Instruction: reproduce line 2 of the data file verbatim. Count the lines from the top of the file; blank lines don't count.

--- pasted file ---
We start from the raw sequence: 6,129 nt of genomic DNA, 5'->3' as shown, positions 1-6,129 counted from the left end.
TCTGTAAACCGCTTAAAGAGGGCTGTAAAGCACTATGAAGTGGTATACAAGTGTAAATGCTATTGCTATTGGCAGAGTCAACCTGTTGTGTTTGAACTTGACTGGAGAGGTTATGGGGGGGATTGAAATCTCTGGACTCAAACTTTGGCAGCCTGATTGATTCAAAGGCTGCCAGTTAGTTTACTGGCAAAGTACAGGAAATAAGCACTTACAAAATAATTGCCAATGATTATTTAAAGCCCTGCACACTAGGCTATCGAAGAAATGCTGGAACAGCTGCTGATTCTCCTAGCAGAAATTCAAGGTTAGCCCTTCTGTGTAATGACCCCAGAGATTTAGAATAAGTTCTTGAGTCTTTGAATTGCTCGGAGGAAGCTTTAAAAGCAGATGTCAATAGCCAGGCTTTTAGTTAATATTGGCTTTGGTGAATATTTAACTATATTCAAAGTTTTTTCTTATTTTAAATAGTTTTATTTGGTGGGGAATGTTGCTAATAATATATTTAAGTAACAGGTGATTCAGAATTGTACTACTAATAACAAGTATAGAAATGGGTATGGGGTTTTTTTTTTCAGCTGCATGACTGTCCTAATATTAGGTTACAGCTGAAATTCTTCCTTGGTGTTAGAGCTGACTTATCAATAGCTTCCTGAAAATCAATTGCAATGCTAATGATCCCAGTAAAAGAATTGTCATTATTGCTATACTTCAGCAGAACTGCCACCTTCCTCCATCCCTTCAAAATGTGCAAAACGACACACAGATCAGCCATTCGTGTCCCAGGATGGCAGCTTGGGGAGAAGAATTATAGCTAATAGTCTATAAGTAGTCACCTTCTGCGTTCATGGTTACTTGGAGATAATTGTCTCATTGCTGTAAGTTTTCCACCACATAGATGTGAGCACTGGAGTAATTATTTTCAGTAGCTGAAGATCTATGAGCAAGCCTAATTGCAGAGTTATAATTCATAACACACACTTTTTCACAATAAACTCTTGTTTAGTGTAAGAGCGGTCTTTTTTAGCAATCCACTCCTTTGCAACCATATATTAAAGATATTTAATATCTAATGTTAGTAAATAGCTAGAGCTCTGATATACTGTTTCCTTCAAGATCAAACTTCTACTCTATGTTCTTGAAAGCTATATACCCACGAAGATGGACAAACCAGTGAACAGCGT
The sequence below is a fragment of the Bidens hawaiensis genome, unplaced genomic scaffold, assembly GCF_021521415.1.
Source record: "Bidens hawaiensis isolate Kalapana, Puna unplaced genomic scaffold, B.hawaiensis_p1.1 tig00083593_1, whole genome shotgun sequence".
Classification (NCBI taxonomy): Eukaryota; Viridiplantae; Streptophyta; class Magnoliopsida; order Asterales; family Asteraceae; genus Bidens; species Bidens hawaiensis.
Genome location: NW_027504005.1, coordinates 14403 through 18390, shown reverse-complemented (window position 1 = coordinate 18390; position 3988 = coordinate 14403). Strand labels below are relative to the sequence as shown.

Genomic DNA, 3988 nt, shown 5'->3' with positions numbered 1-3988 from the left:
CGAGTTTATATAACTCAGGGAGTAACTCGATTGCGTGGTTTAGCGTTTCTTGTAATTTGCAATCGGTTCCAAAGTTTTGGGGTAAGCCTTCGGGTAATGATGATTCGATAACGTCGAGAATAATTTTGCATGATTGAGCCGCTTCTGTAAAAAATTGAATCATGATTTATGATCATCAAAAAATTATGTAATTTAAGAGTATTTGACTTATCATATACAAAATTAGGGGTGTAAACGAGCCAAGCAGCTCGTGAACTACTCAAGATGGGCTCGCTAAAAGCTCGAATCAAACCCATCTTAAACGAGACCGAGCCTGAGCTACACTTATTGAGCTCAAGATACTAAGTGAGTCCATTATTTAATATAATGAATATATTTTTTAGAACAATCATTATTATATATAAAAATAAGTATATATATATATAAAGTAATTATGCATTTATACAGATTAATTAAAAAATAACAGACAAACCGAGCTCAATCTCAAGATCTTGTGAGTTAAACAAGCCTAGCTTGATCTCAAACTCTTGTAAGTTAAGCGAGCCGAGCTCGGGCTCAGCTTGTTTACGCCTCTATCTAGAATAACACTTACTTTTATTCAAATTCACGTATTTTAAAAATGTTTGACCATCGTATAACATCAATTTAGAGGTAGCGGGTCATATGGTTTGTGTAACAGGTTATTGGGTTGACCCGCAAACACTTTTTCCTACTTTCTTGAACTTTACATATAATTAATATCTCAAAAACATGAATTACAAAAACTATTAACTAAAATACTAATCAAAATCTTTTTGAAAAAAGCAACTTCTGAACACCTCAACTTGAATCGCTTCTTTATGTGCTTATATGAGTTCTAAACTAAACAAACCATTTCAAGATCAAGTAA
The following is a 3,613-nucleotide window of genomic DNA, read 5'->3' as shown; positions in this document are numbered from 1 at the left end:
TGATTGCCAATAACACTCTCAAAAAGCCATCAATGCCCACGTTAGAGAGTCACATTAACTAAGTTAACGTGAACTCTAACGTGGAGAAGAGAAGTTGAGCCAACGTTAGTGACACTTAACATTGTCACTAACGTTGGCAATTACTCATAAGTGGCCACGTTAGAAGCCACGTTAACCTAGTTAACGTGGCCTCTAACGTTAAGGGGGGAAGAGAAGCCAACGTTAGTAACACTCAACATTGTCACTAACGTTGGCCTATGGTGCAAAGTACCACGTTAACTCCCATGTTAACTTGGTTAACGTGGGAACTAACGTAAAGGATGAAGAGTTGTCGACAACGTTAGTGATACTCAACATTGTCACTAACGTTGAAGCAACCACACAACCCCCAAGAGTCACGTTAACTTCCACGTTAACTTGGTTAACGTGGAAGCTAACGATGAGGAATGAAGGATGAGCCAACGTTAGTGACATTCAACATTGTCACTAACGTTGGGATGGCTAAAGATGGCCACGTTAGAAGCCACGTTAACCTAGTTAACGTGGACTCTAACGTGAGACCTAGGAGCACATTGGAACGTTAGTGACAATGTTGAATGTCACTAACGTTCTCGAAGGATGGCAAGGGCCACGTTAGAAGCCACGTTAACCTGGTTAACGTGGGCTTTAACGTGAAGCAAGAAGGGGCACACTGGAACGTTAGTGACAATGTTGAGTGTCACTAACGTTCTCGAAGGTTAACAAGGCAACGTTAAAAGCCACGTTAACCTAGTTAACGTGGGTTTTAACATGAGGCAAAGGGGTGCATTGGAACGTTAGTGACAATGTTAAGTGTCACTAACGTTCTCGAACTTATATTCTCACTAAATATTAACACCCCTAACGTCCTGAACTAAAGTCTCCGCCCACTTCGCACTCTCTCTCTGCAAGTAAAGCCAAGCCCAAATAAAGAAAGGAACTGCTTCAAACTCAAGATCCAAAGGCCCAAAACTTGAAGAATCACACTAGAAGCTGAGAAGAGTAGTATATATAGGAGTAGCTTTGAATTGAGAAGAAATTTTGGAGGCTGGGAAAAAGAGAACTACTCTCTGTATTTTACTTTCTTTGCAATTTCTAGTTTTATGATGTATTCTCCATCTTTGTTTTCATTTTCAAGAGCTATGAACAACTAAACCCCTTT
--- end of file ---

TCTGTAAACCGCTTAAAGAGGGCTGTAAAGCACTATGAAGTGGTATACAAGTGTAAATGCTATTGCTATTGGCAGAGTCAACCTGTTGTGTTTGAACTTGACTGGAGAGGTTATGGGGGGGATTGAAATCTCTGGACTCAAACTTTGGCAGCCTGATTGATTCAAAGGCTGCCAGTTAGTTTACTGGCAAAGTACAGGAAATAAGCACTTACAAAATAATTGCCAATGATTATTTAAAGCCCTGCACACTAGGCTATCGAAGAAATGCTGGAACAGCTGCTGATTCTCCTAGCAGAAATTCAAGGTTAGCCCTTCTGTGTAATGACCCCAGAGATTTAGAATAAGTTCTTGAGTCTTTGAATTGCTCGGAGGAAGCTTTAAAAGCAGATGTCAATAGCCAGGCTTTTAGTTAATATTGGCTTTGGTGAATATTTAACTATATTCAAAGTTTTTTCTTATTTTAAATAGTTTTATTTGGTGGGGAATGTTGCTAATAATATATTTAAGTAACAGGTGATTCAGAATTGTACTACTAATAACAAGTATAGAAATGGGTATGGGGTTTTTTTTTTCAGCTGCATGACTGTCCTAATATTAGGTTACAGCTGAAATTCTTCCTTGGTGTTAGAGCTGACTTATCAATAGCTTCCTGAAAATCAATTGCAATGCTAATGATCCCAGTAAAAGAATTGTCATTATTGCTATACTTCAGCAGAACTGCCACCTTCCTCCATCCCTTCAAAATGTGCAAAACGACACACAGATCAGCCATTCGTGTCCCAGGATGGCAGCTTGGGGAGAAGAATTATAGCTAATAGTCTATAAGTAGTCACCTTCTGCGTTCATGGTTACTTGGAGATAATTGTCTCATTGCTGTAAGTTTTCCACCACATAGATGTGAGCACTGGAGTAATTATTTTCAGTAGCTGAAGATCTATGAGCAAGCCTAATTGCAGAGTTATAATTCATAACACACACTTTTTCACAATAAACTCTTGTTTAGTGTAAGAGCGGTCTTTTTTAGCAATCCACTCCTTTGCAACCATATATTAAAGATATTTAATATCTAATGTTAGTAAATAGCTAGAGCTCTGATATACTGTTTCCTTCAAGATCAAACTTCTACTCTATGTTCTTGAAAGCTATATACCCACGAAGATGGACAAACCAGTGAACAGCGT